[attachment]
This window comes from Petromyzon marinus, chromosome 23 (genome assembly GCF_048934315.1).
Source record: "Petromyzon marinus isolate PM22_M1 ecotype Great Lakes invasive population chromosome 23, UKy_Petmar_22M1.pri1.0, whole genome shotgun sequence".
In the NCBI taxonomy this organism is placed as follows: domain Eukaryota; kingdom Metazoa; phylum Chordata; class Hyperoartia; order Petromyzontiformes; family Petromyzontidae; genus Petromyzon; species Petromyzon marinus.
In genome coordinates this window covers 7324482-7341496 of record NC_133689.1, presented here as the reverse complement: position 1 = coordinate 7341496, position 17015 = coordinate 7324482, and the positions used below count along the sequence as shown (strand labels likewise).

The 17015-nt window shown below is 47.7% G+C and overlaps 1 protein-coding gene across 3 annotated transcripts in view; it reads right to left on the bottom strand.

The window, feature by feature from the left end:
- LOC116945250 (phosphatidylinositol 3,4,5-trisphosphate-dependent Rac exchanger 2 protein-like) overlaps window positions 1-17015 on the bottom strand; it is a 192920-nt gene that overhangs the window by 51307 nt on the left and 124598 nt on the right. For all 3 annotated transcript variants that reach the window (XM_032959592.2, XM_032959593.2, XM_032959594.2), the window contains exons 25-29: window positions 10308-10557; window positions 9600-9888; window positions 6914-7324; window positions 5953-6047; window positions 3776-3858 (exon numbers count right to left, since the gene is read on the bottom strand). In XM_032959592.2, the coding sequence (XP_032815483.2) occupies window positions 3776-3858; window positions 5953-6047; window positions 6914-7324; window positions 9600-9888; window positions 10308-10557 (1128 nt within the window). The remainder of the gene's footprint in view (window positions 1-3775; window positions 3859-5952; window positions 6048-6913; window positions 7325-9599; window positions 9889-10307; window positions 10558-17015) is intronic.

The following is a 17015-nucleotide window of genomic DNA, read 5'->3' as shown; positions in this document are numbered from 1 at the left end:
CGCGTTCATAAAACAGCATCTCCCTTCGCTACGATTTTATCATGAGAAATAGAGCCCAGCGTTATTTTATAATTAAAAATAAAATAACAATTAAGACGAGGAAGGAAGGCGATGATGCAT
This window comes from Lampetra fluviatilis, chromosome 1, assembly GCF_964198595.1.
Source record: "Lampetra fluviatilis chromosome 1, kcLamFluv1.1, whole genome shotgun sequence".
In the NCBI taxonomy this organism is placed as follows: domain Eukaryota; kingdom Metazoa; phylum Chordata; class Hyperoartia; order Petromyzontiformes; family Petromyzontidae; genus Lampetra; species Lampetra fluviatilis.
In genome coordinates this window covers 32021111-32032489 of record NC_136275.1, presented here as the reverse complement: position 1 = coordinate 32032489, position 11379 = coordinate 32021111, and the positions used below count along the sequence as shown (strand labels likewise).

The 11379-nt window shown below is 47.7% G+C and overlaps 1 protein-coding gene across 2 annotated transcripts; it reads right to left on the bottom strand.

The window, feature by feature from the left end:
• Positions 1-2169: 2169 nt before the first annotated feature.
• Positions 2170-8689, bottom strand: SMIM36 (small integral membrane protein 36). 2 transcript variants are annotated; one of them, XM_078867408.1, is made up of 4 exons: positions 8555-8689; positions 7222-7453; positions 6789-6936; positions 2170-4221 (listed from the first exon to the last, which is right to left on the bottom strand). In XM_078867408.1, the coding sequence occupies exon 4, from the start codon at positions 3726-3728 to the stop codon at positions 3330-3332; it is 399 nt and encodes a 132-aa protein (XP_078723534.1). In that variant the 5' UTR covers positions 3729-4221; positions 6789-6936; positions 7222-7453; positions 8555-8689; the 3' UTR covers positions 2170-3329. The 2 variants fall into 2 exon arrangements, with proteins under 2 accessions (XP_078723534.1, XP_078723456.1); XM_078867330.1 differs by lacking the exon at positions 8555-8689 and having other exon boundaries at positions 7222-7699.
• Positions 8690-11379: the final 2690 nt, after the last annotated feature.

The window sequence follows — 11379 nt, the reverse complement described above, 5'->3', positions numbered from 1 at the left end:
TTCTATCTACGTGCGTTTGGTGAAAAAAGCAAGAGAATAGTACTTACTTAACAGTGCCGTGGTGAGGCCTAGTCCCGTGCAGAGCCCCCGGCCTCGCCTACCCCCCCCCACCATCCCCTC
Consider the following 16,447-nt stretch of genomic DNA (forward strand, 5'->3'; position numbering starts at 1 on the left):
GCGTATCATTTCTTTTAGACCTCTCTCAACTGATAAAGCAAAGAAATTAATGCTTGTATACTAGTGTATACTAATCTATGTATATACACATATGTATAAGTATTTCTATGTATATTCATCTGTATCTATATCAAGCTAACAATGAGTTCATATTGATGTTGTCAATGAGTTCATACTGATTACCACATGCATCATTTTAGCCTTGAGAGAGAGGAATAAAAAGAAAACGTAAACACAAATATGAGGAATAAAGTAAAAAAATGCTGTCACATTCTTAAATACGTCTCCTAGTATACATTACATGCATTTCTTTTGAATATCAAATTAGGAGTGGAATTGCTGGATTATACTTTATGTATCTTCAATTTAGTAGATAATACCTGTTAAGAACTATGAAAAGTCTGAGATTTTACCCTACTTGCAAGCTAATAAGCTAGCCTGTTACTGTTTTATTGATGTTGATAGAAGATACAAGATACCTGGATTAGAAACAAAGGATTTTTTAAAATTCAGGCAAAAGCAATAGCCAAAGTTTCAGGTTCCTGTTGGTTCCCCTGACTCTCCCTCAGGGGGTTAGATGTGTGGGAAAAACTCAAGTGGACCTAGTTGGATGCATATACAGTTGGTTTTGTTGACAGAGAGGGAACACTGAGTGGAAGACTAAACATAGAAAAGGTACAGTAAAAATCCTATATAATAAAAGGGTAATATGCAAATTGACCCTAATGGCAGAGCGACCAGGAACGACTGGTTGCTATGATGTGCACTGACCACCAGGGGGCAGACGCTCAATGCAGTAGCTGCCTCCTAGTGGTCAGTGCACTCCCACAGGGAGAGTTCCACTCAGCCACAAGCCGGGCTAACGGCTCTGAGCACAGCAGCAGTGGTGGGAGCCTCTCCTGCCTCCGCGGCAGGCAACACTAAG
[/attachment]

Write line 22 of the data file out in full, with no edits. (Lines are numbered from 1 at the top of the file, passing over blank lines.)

GCGTATCATTTCTTTTAGACCTCTCTCAACTGATAAAGCAAAGAAATTAATGCTTGTATACTAGTGTATACTAATCTATGTATATACACATATGTATAAGTATTTCTATGTATATTCATCTGTATCTATATCAAGCTAACAATGAGTTCATATTGATGTTGTCAATGAGTTCATACTGATTACCACATGCATCATTTTAGCCTTGAGAGAGAGGAATAAAAAGAAAACGTAAACACAAATATGAGGAATAAAGTAAAAAAATGCTGTCACATTCTTAAATACGTCTCCTAGTATACATTACATGCATTTCTTTTGAATATCAAATTAGGAGTGGAATTGCTGGATTATACTTTATGTATCTTCAATTTAGTAGATAATACCTGTTAAGAACTATGAAAAGTCTGAGATTTTACCCTACTTGCAAGCTAATAAGCTAGCCTGTTACTGTTTTATTGATGTTGATAGAAGATACAAGATACCTGGATTAGAAACAAAGGATTTTTTAAAATTCAGGCAAAAGCAATAGCCAAAGTTTCAGGTTCCTGTTGGTTCCCCTGACTCTCCCTCAGGGGGTTAGATGTGTGGGAAAAACTCAAGTGGACCTAGTTGGATGCATATACAGTTGGTTTTGTTGACAGAGAGGGAACACTGAGTGGAAGACTAAACATAGAAAAGGTACAGTAAAAATCCTATATAATAAAAGGGTAATATGCAAATTGACCCTAATGGCAGAGCGACCAGGAACGACTGGTTGCTATGATGTGCACTGACCACCAGGGGGCAGACGCTCAATGCAGTAGCTGCCTCCTAGTGGTCAGTGCACTCCCACAGGGAGAGTTCCACTCAGCCACAAGCCGGGCTAACGGCTCTGAGCACAGCAGCAGTGGTGGGAGCCTCTCCTGCCTCCGCGGCAGGCAACACTAAG